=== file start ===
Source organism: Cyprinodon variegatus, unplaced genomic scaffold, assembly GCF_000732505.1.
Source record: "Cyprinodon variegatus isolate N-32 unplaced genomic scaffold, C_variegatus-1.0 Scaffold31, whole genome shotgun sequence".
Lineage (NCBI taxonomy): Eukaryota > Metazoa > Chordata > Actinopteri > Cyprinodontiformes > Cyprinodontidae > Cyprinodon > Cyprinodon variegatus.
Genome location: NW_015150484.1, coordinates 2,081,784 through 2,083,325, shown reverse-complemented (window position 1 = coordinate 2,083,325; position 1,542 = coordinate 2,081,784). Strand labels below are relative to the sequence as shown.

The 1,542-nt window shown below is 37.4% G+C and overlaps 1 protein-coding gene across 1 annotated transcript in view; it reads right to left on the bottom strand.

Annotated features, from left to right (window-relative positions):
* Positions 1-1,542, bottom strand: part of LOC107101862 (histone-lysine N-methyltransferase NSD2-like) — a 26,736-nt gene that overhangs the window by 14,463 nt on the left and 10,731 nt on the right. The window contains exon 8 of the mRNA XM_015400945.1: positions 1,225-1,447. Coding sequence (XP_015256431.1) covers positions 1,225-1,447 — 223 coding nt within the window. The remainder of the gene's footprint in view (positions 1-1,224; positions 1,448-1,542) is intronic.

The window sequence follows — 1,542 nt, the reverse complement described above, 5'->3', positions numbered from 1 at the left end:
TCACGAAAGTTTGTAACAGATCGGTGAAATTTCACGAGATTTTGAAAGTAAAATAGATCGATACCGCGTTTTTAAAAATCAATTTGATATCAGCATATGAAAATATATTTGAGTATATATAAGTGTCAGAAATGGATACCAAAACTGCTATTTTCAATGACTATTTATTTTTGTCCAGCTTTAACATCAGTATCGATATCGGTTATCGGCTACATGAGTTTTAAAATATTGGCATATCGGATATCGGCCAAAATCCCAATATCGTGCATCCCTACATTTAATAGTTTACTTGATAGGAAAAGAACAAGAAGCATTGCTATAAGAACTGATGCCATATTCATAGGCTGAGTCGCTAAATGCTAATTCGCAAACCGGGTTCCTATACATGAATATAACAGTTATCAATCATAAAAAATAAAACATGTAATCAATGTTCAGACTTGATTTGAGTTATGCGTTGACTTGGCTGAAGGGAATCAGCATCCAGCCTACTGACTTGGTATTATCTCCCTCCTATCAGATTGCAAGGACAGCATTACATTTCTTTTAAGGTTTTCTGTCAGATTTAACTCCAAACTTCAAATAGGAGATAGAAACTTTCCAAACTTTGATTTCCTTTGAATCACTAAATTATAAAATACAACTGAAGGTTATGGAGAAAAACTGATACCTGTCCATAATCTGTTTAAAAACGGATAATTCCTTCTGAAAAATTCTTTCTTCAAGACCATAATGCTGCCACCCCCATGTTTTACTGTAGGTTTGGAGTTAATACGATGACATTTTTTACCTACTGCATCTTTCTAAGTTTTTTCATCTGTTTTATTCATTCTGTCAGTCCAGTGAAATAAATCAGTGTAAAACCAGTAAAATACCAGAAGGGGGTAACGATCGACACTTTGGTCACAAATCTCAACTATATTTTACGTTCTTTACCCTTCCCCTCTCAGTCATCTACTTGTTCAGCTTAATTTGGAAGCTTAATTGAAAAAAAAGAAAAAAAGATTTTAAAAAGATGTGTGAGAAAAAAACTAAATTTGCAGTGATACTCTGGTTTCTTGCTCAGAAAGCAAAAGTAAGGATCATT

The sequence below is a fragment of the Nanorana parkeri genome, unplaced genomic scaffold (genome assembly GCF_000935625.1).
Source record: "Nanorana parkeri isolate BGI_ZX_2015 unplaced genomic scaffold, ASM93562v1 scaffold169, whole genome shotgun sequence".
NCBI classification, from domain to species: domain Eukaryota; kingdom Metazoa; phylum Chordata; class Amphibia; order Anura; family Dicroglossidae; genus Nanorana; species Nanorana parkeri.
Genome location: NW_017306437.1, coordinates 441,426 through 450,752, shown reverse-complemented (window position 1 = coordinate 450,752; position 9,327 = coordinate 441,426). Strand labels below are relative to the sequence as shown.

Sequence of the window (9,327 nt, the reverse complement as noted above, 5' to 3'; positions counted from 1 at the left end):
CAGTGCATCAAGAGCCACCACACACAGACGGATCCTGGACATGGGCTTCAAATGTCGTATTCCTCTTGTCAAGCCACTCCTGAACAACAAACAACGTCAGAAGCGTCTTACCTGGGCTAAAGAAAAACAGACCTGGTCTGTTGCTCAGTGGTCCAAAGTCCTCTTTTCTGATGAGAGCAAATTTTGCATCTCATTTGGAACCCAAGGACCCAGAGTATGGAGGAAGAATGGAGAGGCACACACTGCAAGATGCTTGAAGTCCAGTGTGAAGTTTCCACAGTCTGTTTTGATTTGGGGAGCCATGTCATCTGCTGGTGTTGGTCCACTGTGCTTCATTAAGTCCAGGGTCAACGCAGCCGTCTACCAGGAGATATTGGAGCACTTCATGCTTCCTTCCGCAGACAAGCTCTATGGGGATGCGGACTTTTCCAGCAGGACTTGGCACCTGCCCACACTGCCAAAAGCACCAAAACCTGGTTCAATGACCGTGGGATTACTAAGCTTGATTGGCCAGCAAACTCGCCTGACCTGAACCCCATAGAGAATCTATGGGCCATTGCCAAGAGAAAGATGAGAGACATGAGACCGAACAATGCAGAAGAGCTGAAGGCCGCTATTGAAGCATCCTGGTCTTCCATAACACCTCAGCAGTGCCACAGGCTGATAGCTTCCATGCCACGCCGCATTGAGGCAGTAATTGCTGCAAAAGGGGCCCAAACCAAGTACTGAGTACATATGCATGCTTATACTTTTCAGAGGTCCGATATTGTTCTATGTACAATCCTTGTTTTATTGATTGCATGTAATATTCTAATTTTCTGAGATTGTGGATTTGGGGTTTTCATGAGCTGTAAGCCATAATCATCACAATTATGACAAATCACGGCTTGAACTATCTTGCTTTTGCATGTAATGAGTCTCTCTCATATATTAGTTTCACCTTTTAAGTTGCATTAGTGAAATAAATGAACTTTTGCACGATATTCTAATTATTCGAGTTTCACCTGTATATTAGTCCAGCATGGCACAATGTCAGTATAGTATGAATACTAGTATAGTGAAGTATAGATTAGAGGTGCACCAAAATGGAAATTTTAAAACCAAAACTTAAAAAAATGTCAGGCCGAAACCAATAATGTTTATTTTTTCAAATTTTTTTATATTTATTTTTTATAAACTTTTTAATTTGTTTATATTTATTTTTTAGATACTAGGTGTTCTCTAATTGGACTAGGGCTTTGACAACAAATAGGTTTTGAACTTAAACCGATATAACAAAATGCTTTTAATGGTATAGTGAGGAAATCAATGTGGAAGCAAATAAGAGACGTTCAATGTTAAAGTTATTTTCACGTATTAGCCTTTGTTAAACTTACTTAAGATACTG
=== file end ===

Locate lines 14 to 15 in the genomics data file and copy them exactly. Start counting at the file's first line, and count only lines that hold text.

Sequence of the window (9,327 nt, the reverse complement as noted above, 5' to 3'; positions counted from 1 at the left end):
CAGTGCATCAAGAGCCACCACACACAGACGGATCCTGGACATGGGCTTCAAATGTCGTATTCCTCTTGTCAAGCCACTCCTGAACAACAAACAACGTCAGAAGCGTCTTACCTGGGCTAAAGAAAAACAGACCTGGTCTGTTGCTCAGTGGTCCAAAGTCCTCTTTTCTGATGAGAGCAAATTTTGCATCTCATTTGGAACCCAAGGACCCAGAGTATGGAGGAAGAATGGAGAGGCACACACTGCAAGATGCTTGAAGTCCAGTGTGAAGTTTCCACAGTCTGTTTTGATTTGGGGAGCCATGTCATCTGCTGGTGTTGGTCCACTGTGCTTCATTAAGTCCAGGGTCAACGCAGCCGTCTACCAGGAGATATTGGAGCACTTCATGCTTCCTTCCGCAGACAAGCTCTATGGGGATGCGGACTTTTCCAGCAGGACTTGGCACCTGCCCACACTGCCAAAAGCACCAAAACCTGGTTCAATGACCGTGGGATTACTAAGCTTGATTGGCCAGCAAACTCGCCTGACCTGAACCCCATAGAGAATCTATGGGCCATTGCCAAGAGAAAGATGAGAGACATGAGACCGAACAATGCAGAAGAGCTGAAGGCCGCTATTGAAGCATCCTGGTCTTCCATAACACCTCAGCAGTGCCACAGGCTGATAGCTTCCATGCCACGCCGCATTGAGGCAGTAATTGCTGCAAAAGGGGCCCAAACCAAGTACTGAGTACATATGCATGCTTATACTTTTCAGAGGTCCGATATTGTTCTATGTACAATCCTTGTTTTATTGATTGCATGTAATATTCTAATTTTCTGAGATTGTGGATTTGGGGTTTTCATGAGCTGTAAGCCATAATCATCACAATTATGACAAATCACGGCTTGAACTATCTTGCTTTTGCATGTAATGAGTCTCTCTCATATATTAGTTTCACCTTTTAAGTTGCATTAGTGAAATAAATGAACTTTTGCACGATATTCTAATTATTCGAGTTTCACCTGTATATTAGTCCAGCATGGCACAATGTCAGTATAGTATGAATACTAGTATAGTGAAGTATAGATTAGAGGTGCACCAAAATGGAAATTTTAAAACCAAAACTTAAAAAAATGTCAGGCCGAAACCAATAATGTTTATTTTTTCAAATTTTTTTATATTTATTTTTTATAAACTTTTTAATTTGTTTATATTTATTTTTTAGATACTAGGTGTTCTCTAATTGGACTAGGGCTTTGACAACAAATAGGTTTTGAACTTAAACCGATATAACAAAATGCTTTTAATGGTATAGTGAGGAAATCAATGTGGAAGCAAATAAGAGACGTTCAATGTTAAAGTTATTTTCACGTATTAGCCTTTGTTAAACTTACTTAAGATACTG